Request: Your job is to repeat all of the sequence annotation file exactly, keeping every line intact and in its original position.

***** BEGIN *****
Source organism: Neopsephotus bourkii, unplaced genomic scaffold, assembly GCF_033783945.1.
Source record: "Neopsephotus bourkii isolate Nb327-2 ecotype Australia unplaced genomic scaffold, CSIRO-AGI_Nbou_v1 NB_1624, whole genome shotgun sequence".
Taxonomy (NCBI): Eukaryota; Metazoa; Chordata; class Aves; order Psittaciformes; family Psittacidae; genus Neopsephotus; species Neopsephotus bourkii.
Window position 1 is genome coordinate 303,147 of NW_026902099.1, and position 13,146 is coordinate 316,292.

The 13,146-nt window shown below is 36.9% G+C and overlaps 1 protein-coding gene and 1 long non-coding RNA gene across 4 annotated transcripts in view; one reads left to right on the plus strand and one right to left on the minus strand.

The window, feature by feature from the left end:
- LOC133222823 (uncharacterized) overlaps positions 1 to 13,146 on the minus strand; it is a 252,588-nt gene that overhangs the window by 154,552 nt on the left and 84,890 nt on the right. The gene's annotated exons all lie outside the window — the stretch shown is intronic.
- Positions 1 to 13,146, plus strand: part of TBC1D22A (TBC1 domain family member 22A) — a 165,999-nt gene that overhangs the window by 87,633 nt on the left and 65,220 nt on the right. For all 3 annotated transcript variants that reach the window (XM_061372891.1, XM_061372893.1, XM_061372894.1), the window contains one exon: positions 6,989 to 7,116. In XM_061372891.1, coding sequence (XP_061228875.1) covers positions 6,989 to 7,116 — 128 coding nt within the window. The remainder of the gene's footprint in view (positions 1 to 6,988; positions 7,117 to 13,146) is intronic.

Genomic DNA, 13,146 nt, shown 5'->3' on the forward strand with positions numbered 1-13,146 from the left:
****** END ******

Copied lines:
Source organism: Neopsephotus bourkii, unplaced genomic scaffold, assembly GCF_033783945.1.
Source record: "Neopsephotus bourkii isolate Nb327-2 ecotype Australia unplaced genomic scaffold, CSIRO-AGI_Nbou_v1 NB_1624, whole genome shotgun sequence".
Taxonomy (NCBI): Eukaryota; Metazoa; Chordata; class Aves; order Psittaciformes; family Psittacidae; genus Neopsephotus; species Neopsephotus bourkii.
Window position 1 is genome coordinate 303,147 of NW_026902099.1, and position 13,146 is coordinate 316,292.

The 13,146-nt window shown below is 36.9% G+C and overlaps 1 protein-coding gene and 1 long non-coding RNA gene across 4 annotated transcripts in view; one reads left to right on the plus strand and one right to left on the minus strand.

The window, feature by feature from the left end:
- LOC133222823 (uncharacterized) overlaps positions 1 to 13,146 on the minus strand; it is a 252,588-nt gene that overhangs the window by 154,552 nt on the left and 84,890 nt on the right. The gene's annotated exons all lie outside the window — the stretch shown is intronic.
- Positions 1 to 13,146, plus strand: part of TBC1D22A (TBC1 domain family member 22A) — a 165,999-nt gene that overhangs the window by 87,633 nt on the left and 65,220 nt on the right. For all 3 annotated transcript variants that reach the window (XM_061372891.1, XM_061372893.1, XM_061372894.1), the window contains one exon: positions 6,989 to 7,116. In XM_061372891.1, coding sequence (XP_061228875.1) covers positions 6,989 to 7,116 — 128 coding nt within the window. The remainder of the gene's footprint in view (positions 1 to 6,988; positions 7,117 to 13,146) is intronic.

Genomic DNA, 13,146 nt, shown 5'->3' on the forward strand with positions numbered 1-13,146 from the left: